3 August 1792: Richard Arkwright, ‘Father of the Industrial Revolution’, dies

Richard Arkwright, barber turned textiles magnate, died on this day in 1792, having revolutionised the manufacture of cloth in England.

Richard Arkwright was born in 1732, the 13th child of a Preston tailor. He never went to school, but was taught by his cousin, became apprenticed to a barber, and set up shop in Bolton.

Then, thinking there would be more money in it, he started making wigs. He travelled around the country, doing deals and making contacts, and invented a waterproof wig dye that gave him enough money to get out of the wig game just as gentlemen's hairpieces went out of fashion.

At the time, an awful lot of people were trying to work out how to automate the manufacture of textiles. There were plenty of riches on offer to the man (or woman!) who could crack it. So Arkwright turned his attention to doing just that.

He and a man called John Kay came up with a machine – the water frame – that could spin cotton in industrial amounts, cheaply and quickly, using unskilled labour. He built a water-powered mill in Cromford, a Derbyshire village, where he employed whole families, children included, housed in company accommodation. He expanded rapidly, and made extra money by licensing his patents to other manufacturers.

However, despite being credited with all sorts of inventions, he was dragged through the courts, accused of stealing the work of others.

Thomas Highs of Leigh (and others) sued him for infringing his patents. Highs claimed, among other things, that he had given John Kay his plans for a spinning machine for him to make a model, only for Kay to betray him and sell them to Arkwright.

Many of Arkwright's patents were overturned, but nevertheless, Highs died in obscurity and poverty in 1803, while Arkwright was knighted and entered the history books as the inventor of the modern factory system. He died on this day in 1792, leaving a fortune of £500,000.

Recommended

UK inflation is at a 30-year high and it hasn’t peaked yet
Inflation

UK inflation is at a 30-year high and it hasn’t peaked yet

UK inflation has hit 5.4% - its highest in 30 years. And it could be heading higher. John Stepek explains what it means for you and your money.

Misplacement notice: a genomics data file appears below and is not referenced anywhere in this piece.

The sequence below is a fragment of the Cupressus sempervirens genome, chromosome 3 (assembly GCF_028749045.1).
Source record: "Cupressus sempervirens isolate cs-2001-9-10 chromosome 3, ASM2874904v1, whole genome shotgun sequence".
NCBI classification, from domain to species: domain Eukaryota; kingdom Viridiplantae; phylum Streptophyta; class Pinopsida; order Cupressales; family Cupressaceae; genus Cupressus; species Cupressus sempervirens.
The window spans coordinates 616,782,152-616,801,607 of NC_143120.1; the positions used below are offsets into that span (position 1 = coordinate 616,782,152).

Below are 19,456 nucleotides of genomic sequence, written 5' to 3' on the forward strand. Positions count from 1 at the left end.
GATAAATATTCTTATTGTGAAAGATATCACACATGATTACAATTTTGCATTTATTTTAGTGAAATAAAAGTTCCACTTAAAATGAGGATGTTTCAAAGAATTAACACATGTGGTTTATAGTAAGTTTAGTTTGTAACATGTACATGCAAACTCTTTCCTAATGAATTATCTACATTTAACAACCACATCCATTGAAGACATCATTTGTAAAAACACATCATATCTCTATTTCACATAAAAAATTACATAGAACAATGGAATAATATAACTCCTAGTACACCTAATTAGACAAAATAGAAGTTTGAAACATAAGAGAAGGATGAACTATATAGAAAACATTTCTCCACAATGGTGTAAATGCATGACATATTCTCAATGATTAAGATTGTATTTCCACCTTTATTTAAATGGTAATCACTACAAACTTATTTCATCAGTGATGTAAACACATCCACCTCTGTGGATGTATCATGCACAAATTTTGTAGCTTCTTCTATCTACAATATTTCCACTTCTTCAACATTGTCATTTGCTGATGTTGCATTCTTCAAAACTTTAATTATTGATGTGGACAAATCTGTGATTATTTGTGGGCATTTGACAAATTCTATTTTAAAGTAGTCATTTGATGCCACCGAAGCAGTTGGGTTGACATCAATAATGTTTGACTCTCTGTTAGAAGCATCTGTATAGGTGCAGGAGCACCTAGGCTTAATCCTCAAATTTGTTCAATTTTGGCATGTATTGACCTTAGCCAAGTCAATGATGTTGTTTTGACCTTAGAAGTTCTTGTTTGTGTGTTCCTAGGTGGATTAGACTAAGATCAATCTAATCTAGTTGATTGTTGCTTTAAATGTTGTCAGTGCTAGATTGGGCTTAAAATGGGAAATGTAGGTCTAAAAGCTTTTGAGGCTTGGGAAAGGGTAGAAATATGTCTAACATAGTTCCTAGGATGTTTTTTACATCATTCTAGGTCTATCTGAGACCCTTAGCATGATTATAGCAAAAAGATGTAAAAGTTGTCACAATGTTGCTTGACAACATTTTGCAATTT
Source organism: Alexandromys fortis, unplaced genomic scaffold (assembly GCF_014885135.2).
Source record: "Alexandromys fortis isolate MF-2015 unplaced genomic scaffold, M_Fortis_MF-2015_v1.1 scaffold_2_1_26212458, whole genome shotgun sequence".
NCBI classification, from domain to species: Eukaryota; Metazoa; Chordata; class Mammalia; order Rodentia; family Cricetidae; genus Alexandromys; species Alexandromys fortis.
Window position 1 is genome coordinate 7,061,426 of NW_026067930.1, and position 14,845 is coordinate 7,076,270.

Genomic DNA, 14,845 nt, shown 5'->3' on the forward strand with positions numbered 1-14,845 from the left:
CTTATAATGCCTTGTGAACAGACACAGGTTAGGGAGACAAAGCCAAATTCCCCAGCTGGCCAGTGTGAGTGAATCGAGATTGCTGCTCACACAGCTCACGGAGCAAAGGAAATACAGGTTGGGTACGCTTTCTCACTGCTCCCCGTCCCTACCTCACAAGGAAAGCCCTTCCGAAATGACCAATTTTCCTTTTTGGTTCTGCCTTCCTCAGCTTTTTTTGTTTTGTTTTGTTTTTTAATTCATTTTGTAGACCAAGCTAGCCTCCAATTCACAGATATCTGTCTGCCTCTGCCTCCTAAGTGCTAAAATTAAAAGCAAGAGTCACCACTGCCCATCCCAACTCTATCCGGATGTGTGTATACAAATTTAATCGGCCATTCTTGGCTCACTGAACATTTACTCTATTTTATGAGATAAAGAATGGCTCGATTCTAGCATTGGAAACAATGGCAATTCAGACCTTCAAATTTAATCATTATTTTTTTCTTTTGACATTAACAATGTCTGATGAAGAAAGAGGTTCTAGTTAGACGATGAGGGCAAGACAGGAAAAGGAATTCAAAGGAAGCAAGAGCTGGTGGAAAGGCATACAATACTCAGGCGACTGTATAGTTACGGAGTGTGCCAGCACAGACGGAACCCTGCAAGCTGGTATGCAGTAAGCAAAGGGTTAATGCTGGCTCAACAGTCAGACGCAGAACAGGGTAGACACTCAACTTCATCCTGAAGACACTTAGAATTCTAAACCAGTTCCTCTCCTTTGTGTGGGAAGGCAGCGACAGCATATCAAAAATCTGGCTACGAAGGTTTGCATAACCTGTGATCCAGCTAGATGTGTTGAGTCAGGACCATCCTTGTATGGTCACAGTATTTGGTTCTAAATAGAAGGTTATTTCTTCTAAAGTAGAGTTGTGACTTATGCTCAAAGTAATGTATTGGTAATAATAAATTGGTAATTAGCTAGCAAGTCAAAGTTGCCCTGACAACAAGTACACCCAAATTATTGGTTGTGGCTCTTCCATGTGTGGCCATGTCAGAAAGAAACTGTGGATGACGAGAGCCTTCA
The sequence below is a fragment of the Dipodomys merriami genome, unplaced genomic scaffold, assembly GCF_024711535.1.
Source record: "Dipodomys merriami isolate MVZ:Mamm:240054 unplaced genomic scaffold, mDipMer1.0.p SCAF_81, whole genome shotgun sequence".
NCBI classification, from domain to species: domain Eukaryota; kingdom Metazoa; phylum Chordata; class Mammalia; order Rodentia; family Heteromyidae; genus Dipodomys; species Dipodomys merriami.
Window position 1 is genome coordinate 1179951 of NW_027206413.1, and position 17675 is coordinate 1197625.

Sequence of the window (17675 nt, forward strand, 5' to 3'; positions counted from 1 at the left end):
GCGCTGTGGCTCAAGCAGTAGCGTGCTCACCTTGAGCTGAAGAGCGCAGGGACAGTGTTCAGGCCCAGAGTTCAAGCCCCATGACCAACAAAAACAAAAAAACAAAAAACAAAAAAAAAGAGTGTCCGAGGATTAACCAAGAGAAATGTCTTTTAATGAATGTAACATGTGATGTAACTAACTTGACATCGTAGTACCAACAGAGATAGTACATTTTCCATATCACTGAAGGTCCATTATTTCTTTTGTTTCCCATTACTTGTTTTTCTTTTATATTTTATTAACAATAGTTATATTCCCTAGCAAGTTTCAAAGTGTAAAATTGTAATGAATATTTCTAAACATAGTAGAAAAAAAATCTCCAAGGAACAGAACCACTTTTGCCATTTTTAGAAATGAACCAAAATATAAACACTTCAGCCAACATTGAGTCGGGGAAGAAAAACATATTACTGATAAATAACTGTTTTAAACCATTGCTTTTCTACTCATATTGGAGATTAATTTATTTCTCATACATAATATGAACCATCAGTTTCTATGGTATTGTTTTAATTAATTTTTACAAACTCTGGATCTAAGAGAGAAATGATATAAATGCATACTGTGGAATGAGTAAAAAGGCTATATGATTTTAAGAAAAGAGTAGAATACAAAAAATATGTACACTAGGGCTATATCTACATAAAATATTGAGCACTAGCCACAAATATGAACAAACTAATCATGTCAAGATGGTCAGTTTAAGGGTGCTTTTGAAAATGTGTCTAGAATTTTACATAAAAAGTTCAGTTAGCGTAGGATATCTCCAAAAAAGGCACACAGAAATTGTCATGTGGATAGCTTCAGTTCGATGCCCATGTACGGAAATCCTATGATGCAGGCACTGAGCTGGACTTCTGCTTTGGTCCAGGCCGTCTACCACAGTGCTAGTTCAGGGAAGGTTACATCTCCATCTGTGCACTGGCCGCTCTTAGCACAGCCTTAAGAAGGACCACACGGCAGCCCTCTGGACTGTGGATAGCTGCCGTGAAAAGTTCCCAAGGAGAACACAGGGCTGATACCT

19 Jan 2022
Index fund
Funds

Index fund

Index funds (also known as passive funds or "trackers") aim to track the performance of a particular index, such as the FTSE 100 or S&P 500.
18 Jan 2022
Model Y: Tesla has nailed it once again
Cars

Model Y: Tesla has nailed it once again

The electric carmaker’s new SUV crossover, the Model Y, sets the benchmark in the sector.
18 Jan 2022
The UK jobs market is booming – but wages are struggling to keep up with prices
UK Economy

The UK jobs market is booming – but wages are struggling to keep up with prices

Britain’s jobs market is booming, with wages rising and plenty of of vacancies. But inflation is rising faster than wages can keep up. John Stepek loo…
18 Jan 2022

Most Popular

Five unexpected events that could shock the markets in 2022
Stockmarkets

Five unexpected events that could shock the markets in 2022

Forget Covid-19 – it’s the unexpected twists that will rattle markets in 2022, says Matthew Lynn. Here are five possibilities
31 Dec 2021
US inflation is at its highest since 1982. Why aren’t markets panicking?
Inflation

US inflation is at its highest since 1982. Why aren’t markets panicking?

US inflation is at 7% – the last time it was this high interest rates were at 14%. But instead of panicking, markets just shrugged. John Stepek explai…
13 Jan 2022
Tech stocks teeter as US Treasury bond yields rise
Tech stocks

Tech stocks teeter as US Treasury bond yields rise

The realisation that central banks are about to tighten their monetary policies caused a sell-off in the tech-heavy Nasdaq stock index and the biggest…
14 Jan 2022